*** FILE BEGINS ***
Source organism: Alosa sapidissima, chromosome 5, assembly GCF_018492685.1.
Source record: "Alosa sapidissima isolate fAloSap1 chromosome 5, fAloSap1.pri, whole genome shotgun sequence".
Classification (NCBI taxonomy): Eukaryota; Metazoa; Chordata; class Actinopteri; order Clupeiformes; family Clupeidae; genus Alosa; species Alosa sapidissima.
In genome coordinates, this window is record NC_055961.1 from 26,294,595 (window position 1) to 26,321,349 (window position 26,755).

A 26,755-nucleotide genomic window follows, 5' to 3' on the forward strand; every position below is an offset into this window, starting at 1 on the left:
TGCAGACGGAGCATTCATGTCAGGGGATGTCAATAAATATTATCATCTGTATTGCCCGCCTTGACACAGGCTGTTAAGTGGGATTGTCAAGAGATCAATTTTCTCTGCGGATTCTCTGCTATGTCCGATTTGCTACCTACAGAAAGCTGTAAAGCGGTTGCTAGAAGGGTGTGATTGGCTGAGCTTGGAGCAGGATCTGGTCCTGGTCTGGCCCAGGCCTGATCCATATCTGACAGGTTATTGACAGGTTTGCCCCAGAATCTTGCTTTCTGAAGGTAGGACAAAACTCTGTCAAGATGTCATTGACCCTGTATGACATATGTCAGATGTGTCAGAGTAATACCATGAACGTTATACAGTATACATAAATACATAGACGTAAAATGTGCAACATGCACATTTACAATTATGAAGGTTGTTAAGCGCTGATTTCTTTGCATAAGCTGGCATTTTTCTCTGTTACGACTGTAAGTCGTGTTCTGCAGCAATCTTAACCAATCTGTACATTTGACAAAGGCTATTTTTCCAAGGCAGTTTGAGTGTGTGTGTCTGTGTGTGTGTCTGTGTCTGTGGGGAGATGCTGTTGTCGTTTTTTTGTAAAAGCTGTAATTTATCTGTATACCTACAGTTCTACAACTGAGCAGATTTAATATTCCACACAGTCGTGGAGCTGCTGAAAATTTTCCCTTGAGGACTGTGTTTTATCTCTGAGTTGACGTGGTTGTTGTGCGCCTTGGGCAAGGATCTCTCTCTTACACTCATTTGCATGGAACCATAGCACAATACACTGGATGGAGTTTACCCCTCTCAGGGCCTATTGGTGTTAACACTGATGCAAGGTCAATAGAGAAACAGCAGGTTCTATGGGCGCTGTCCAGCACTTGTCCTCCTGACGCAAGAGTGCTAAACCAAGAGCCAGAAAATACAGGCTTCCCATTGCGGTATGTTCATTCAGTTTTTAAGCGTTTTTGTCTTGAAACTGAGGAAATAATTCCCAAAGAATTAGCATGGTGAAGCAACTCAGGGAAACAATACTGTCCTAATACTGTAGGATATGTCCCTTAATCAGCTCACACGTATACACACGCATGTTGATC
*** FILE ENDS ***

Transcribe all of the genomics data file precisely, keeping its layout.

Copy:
Source organism: Alosa sapidissima, chromosome 5, assembly GCF_018492685.1.
Source record: "Alosa sapidissima isolate fAloSap1 chromosome 5, fAloSap1.pri, whole genome shotgun sequence".
Classification (NCBI taxonomy): Eukaryota; Metazoa; Chordata; class Actinopteri; order Clupeiformes; family Clupeidae; genus Alosa; species Alosa sapidissima.
In genome coordinates, this window is record NC_055961.1 from 26,294,595 (window position 1) to 26,321,349 (window position 26,755).

A 26,755-nucleotide genomic window follows, 5' to 3' on the forward strand; every position below is an offset into this window, starting at 1 on the left:
TGCAGACGGAGCATTCATGTCAGGGGATGTCAATAAATATTATCATCTGTATTGCCCGCCTTGACACAGGCTGTTAAGTGGGATTGTCAAGAGATCAATTTTCTCTGCGGATTCTCTGCTATGTCCGATTTGCTACCTACAGAAAGCTGTAAAGCGGTTGCTAGAAGGGTGTGATTGGCTGAGCTTGGAGCAGGATCTGGTCCTGGTCTGGCCCAGGCCTGATCCATATCTGACAGGTTATTGACAGGTTTGCCCCAGAATCTTGCTTTCTGAAGGTAGGACAAAACTCTGTCAAGATGTCATTGACCCTGTATGACATATGTCAGATGTGTCAGAGTAATACCATGAACGTTATACAGTATACATAAATACATAGACGTAAAATGTGCAACATGCACATTTACAATTATGAAGGTTGTTAAGCGCTGATTTCTTTGCATAAGCTGGCATTTTTCTCTGTTACGACTGTAAGTCGTGTTCTGCAGCAATCTTAACCAATCTGTACATTTGACAAAGGCTATTTTTCCAAGGCAGTTTGAGTGTGTGTGTCTGTGTGTGTGTCTGTGTCTGTGGGGAGATGCTGTTGTCGTTTTTTTGTAAAAGCTGTAATTTATCTGTATACCTACAGTTCTACAACTGAGCAGATTTAATATTCCACACAGTCGTGGAGCTGCTGAAAATTTTCCCTTGAGGACTGTGTTTTATCTCTGAGTTGACGTGGTTGTTGTGCGCCTTGGGCAAGGATCTCTCTCTTACACTCATTTGCATGGAACCATAGCACAATACACTGGATGGAGTTTACCCCTCTCAGGGCCTATTGGTGTTAACACTGATGCAAGGTCAATAGAGAAACAGCAGGTTCTATGGGCGCTGTCCAGCACTTGTCCTCCTGACGCAAGAGTGCTAAACCAAGAGCCAGAAAATACAGGCTTCCCATTGCGGTATGTTCATTCAGTTTTTAAGCGTTTTTGTCTTGAAACTGAGGAAATAATTCCCAAAGAATTAGCATGGTGAAGCAACTCAGGGAAACAATACTGTCCTAATACTGTAGGATATGTCCCTTAATCAGCTCACACGTATACACACGCATGTTGATC